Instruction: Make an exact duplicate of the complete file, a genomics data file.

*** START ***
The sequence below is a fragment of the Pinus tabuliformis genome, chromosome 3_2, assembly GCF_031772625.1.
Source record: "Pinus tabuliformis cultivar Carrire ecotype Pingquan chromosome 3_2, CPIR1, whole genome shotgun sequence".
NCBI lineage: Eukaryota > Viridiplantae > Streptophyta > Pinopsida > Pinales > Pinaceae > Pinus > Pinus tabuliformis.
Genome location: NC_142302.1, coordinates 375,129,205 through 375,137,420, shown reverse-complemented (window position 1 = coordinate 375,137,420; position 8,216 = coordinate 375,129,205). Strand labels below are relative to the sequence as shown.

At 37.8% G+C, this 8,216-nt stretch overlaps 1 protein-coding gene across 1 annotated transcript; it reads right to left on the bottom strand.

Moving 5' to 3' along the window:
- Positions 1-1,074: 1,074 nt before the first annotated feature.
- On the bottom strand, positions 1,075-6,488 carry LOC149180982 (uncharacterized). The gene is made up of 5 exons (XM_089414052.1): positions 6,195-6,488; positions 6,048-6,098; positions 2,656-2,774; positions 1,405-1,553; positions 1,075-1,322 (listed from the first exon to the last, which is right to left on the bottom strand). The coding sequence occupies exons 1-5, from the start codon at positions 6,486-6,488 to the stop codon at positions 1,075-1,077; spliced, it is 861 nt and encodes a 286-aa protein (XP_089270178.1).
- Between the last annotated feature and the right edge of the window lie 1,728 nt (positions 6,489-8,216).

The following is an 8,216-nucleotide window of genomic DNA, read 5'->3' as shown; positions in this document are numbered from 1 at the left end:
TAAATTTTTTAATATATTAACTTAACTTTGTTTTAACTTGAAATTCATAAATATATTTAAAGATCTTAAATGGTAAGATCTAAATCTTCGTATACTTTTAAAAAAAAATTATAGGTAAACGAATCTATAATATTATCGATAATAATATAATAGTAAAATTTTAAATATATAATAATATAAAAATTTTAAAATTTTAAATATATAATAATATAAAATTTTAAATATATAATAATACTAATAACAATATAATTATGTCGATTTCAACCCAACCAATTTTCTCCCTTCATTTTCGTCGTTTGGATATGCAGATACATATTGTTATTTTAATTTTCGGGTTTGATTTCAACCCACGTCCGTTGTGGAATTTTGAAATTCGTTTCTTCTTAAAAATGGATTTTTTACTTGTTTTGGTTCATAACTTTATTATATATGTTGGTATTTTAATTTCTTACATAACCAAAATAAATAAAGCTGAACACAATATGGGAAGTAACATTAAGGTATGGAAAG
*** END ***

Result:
The sequence below is a fragment of the Pinus tabuliformis genome, chromosome 3_2, assembly GCF_031772625.1.
Source record: "Pinus tabuliformis cultivar Carrire ecotype Pingquan chromosome 3_2, CPIR1, whole genome shotgun sequence".
NCBI lineage: Eukaryota > Viridiplantae > Streptophyta > Pinopsida > Pinales > Pinaceae > Pinus > Pinus tabuliformis.
Genome location: NC_142302.1, coordinates 375,129,205 through 375,137,420, shown reverse-complemented (window position 1 = coordinate 375,137,420; position 8,216 = coordinate 375,129,205). Strand labels below are relative to the sequence as shown.

At 37.8% G+C, this 8,216-nt stretch overlaps 1 protein-coding gene across 1 annotated transcript; it reads right to left on the bottom strand.

Moving 5' to 3' along the window:
- Positions 1-1,074: 1,074 nt before the first annotated feature.
- On the bottom strand, positions 1,075-6,488 carry LOC149180982 (uncharacterized). The gene is made up of 5 exons (XM_089414052.1): positions 6,195-6,488; positions 6,048-6,098; positions 2,656-2,774; positions 1,405-1,553; positions 1,075-1,322 (listed from the first exon to the last, which is right to left on the bottom strand). The coding sequence occupies exons 1-5, from the start codon at positions 6,486-6,488 to the stop codon at positions 1,075-1,077; spliced, it is 861 nt and encodes a 286-aa protein (XP_089270178.1).
- Between the last annotated feature and the right edge of the window lie 1,728 nt (positions 6,489-8,216).

The following is an 8,216-nucleotide window of genomic DNA, read 5'->3' as shown; positions in this document are numbered from 1 at the left end:
TAAATTTTTTAATATATTAACTTAACTTTGTTTTAACTTGAAATTCATAAATATATTTAAAGATCTTAAATGGTAAGATCTAAATCTTCGTATACTTTTAAAAAAAAATTATAGGTAAACGAATCTATAATATTATCGATAATAATATAATAGTAAAATTTTAAATATATAATAATATAAAAATTTTAAAATTTTAAATATATAATAATATAAAATTTTAAATATATAATAATACTAATAACAATATAATTATGTCGATTTCAACCCAACCAATTTTCTCCCTTCATTTTCGTCGTTTGGATATGCAGATACATATTGTTATTTTAATTTTCGGGTTTGATTTCAACCCACGTCCGTTGTGGAATTTTGAAATTCGTTTCTTCTTAAAAATGGATTTTTTACTTGTTTTGGTTCATAACTTTATTATATATGTTGGTATTTTAATTTCTTACATAACCAAAATAAATAAAGCTGAACACAATATGGGAAGTAACATTAAGGTATGGAAAG